Up: Incredible graphics, jaw-dropping locations, insanely fun gameplay
Down: Unless you love techno pop, it could use more of a variety of popular music.
Neutral: This game demands smiles.
Back in 2003, I found myself at a long since forgotten electronics store while my mom was buying a new TV or something. I would have been around 13 so naturally I was in the enclosed room with all of the car stereos and subwoofers. Nothing could bring me more joy than turning up speakers I couldn’t afford that belonged in a car I didn’t have. But, since all good things must come to an end, and actual paying customer walked in the room and I was left to wander around the store.
As I strolled by all of the aisles I heard the faint sound of Lil Jon’s “Get Low” towards the back of the store. Since that was the anthem of my generation, I decided to head in that direction. Upon further investigation I spotted an unmanned Xbox controller and a TV with the title “Need For Speed: Underground” on it. Since that was a period when you had to wait for a periodical to learn about upcoming video games, I had no idea what was in store for me.
I hit the “start” button and on-screen was a Honda Civic that I could drive. If I tapped the joystick to the right, there was a Nissan 240SX, then a Subaru Impreza STI, then a Toyota Supra, and so on to better and better cars. I was in heaven. I could select the car of my dreams, customize it, and then race around on streets to some of my favorite music. No racing game like that had ever been done before, and since then, no other racing game has ever made me feel that sense of stupefaction… until now.
Don’t get me wrong, I love the Forza Motorsport series. I have them all, excluding the first Horizon, and I have put extensive hours into them. However, outside of improving graphics, adding new cars, and having the recent addition of the Top Gear integration, the game hasn’t changed too much. And it can’t because that’s the dynamic; super accurate racing simulation on real life circuits. So props to that. I just found myself less and less excited about racing games, which is weird because I love cars. Luckily, Forza recognized that and branched into new territory.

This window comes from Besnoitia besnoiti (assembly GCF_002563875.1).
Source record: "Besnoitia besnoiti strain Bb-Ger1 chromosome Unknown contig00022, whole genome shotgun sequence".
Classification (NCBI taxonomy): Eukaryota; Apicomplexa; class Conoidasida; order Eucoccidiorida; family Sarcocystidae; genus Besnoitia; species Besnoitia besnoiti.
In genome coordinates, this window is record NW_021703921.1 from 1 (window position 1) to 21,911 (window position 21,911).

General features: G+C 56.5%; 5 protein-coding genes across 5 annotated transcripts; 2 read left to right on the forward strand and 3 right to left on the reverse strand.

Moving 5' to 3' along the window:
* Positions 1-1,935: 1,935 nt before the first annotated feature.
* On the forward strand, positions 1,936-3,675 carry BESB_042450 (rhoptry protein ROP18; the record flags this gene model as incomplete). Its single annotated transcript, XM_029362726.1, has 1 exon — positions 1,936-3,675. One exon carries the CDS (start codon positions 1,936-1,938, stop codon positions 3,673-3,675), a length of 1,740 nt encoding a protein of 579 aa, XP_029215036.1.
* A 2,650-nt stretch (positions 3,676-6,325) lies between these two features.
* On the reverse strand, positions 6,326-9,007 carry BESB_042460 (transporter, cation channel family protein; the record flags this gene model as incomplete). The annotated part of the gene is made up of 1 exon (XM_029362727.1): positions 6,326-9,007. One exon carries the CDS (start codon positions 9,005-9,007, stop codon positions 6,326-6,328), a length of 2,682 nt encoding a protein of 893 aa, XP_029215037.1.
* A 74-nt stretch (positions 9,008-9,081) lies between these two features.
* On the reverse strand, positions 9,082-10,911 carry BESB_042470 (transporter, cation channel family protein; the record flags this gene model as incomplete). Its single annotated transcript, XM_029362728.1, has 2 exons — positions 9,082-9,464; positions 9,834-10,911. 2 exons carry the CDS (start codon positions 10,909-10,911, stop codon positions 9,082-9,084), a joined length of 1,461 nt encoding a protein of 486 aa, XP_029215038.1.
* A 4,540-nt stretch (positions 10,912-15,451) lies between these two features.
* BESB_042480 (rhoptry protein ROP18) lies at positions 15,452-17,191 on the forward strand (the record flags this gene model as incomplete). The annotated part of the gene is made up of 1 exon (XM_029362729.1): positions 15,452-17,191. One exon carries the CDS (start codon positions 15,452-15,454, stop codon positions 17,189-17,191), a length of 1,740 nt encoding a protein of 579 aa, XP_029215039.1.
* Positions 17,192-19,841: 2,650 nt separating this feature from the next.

I popped the Horizon 2 disc into my freshly purchased Xbox One last Friday and I was welcomed with some ambient music and a recently rained on Lamborghini Huracan. Just like in 2003, I hit the start button and was transported to an introduction video with a lady telling me that on the count of 10, I will be in Horizon. It went back and forth between live action people to computer generated cars but you wouldn’t be able to tell if you weren’t concentrating. The music built up and then went into a cinematic intro that would be fit for a movie. Then the screen went black and I was already hooked.
The lights came on and I was in a shipping crate filled with only the most exotic of supercars. I was greeted by an announcer, whom I swear to God is Jude Law, that told me I could put my foot down once I got on the road. Suddenly I was no longer in my living room. I was in a Lamborghini Huracan driving as fast as I wanted along the French Riviera toward some unknown destination in the south of France. I didn’t care about anything going on in the real world anymore because I was engulfed in pure driving bliss.
And Horizon 2 only builds from there. Aside from the jaw-dropping graphics and ear-tickling engine sounds, there’s a lot more to the gameplay than first meets the eye. Just like Forza Motorsport, you earn credits so you can buy faster cars and compete in different challenges, but Horizon has more of a dynamic way of approaching it.
For starters, to get to the next event you have to go on a “road trip” where you set a waypoint and drive there by either traffic infested roads, dirt paths, or simply straight through somebody’s garden. If you choose the latter, your car does collect dirt and damage but Horizon doesn’t punish you for this since your car simply “rebuilds” itself at each event. And speaking of events, they all vary from street races, to off-road adventures, to top-speed challenges. I guarantee you’ll find some form of motorsport you’ll like.
Like to compete against real people? You’re in luck since this game has virtually no AI. Everyone you race will either be a real person or a copy of a real person. You can tap “x” to take on anyone at anytime or you can head to designated parking lots that hold car meets. The best part is that it’s all virtually seamless so you can pop in and out of online play without even a hesitation.
My personal favorite section of Horizon 2 is the bucket lists. It’s a selection of cars that people would need to work a lifetime to afford that each have a specific challenge. In a McLaren P1 I had to arrive at a destination while only given a certain amount of time, and in a LaFerrari I had to maintain an average high speed on a certain stretch of road. That one’s tricky because it’s right after a hairpin turn so good luck!
Forza Horizon 2 takes everything that’s great about racing games and puts it on a single disc. Add a dash of graphical magic and a pinch of popular music and Forza has a recipe for instant classic. The super technical Forza Motorsport games are some of the best simulators out there, but Horizon 2 is the only game that makes me feel like that 13 year old boy playing Need For Speed: Underground for the first time again.
*Screenshots from Forza Motorsport 2